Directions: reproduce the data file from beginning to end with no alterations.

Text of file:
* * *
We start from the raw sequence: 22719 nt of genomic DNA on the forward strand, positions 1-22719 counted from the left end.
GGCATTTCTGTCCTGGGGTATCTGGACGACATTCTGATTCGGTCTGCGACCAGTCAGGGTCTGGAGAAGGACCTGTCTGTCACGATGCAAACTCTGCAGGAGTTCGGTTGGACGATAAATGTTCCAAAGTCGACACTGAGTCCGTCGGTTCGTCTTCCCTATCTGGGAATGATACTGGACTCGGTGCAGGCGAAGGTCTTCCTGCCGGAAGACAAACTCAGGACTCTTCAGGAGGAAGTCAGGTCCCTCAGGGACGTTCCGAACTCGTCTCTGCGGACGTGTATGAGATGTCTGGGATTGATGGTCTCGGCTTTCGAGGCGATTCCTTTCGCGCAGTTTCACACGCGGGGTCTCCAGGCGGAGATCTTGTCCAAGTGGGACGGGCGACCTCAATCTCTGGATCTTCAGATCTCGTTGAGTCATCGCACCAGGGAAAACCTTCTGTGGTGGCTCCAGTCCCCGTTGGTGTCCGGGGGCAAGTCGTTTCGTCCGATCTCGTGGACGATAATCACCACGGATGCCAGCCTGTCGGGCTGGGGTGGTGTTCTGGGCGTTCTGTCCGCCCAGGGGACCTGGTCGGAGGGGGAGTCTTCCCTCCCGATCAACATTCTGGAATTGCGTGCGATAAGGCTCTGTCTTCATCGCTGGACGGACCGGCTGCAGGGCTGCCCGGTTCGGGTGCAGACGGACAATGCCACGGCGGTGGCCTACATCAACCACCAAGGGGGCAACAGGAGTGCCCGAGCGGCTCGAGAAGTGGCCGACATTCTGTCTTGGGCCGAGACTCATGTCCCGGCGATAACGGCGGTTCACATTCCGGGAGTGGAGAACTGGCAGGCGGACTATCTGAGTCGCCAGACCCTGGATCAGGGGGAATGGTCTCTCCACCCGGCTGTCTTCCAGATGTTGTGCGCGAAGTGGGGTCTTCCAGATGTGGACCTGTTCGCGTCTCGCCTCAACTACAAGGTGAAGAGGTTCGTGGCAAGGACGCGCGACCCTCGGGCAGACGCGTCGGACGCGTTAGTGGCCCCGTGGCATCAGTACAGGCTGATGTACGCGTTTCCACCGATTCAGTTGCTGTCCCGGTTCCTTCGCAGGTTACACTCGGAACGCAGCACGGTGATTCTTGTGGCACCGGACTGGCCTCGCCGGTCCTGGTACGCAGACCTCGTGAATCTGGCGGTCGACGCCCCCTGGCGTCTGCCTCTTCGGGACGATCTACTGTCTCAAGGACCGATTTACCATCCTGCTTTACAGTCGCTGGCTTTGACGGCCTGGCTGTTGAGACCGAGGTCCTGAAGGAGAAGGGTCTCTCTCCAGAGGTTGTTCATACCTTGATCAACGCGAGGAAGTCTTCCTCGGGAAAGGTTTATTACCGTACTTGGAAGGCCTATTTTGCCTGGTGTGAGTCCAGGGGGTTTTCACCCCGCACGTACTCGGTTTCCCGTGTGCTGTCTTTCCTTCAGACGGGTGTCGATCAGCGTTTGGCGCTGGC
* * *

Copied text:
We start from the raw sequence: 22719 nt of genomic DNA on the forward strand, positions 1-22719 counted from the left end.
GGCATTTCTGTCCTGGGGTATCTGGACGACATTCTGATTCGGTCTGCGACCAGTCAGGGTCTGGAGAAGGACCTGTCTGTCACGATGCAAACTCTGCAGGAGTTCGGTTGGACGATAAATGTTCCAAAGTCGACACTGAGTCCGTCGGTTCGTCTTCCCTATCTGGGAATGATACTGGACTCGGTGCAGGCGAAGGTCTTCCTGCCGGAAGACAAACTCAGGACTCTTCAGGAGGAAGTCAGGTCCCTCAGGGACGTTCCGAACTCGTCTCTGCGGACGTGTATGAGATGTCTGGGATTGATGGTCTCGGCTTTCGAGGCGATTCCTTTCGCGCAGTTTCACACGCGGGGTCTCCAGGCGGAGATCTTGTCCAAGTGGGACGGGCGACCTCAATCTCTGGATCTTCAGATCTCGTTGAGTCATCGCACCAGGGAAAACCTTCTGTGGTGGCTCCAGTCCCCGTTGGTGTCCGGGGGCAAGTCGTTTCGTCCGATCTCGTGGACGATAATCACCACGGATGCCAGCCTGTCGGGCTGGGGTGGTGTTCTGGGCGTTCTGTCCGCCCAGGGGACCTGGTCGGAGGGGGAGTCTTCCCTCCCGATCAACATTCTGGAATTGCGTGCGATAAGGCTCTGTCTTCATCGCTGGACGGACCGGCTGCAGGGCTGCCCGGTTCGGGTGCAGACGGACAATGCCACGGCGGTGGCCTACATCAACCACCAAGGGGGCAACAGGAGTGCCCGAGCGGCTCGAGAAGTGGCCGACATTCTGTCTTGGGCCGAGACTCATGTCCCGGCGATAACGGCGGTTCACATTCCGGGAGTGGAGAACTGGCAGGCGGACTATCTGAGTCGCCAGACCCTGGATCAGGGGGAATGGTCTCTCCACCCGGCTGTCTTCCAGATGTTGTGCGCGAAGTGGGGTCTTCCAGATGTGGACCTGTTCGCGTCTCGCCTCAACTACAAGGTGAAGAGGTTCGTGGCAAGGACGCGCGACCCTCGGGCAGACGCGTCGGACGCGTTAGTGGCCCCGTGGCATCAGTACAGGCTGATGTACGCGTTTCCACCGATTCAGTTGCTGTCCCGGTTCCTTCGCAGGTTACACTCGGAACGCAGCACGGTGATTCTTGTGGCACCGGACTGGCCTCGCCGGTCCTGGTACGCAGACCTCGTGAATCTGGCGGTCGACGCCCCCTGGCGTCTGCCTCTTCGGGACGATCTACTGTCTCAAGGACCGATTTACCATCCTGCTTTACAGTCGCTGGCTTTGACGGCCTGGCTGTTGAGACCGAGGTCCTGAAGGAGAAGGGTCTCTCTCCAGAGGTTGTTCATACCTTGATCAACGCGAGGAAGTCTTCCTCGGGAAAGGTTTATTACCGTACTTGGAAGGCCTATTTTGCCTGGTGTGAGTCCAGGGGGTTTTCACCCCGCACGTACTCGGTTTCCCGTGTGCTGTCTTTCCTTCAGACGGGTGTCGATCAGCGTTTGGCGCTGGC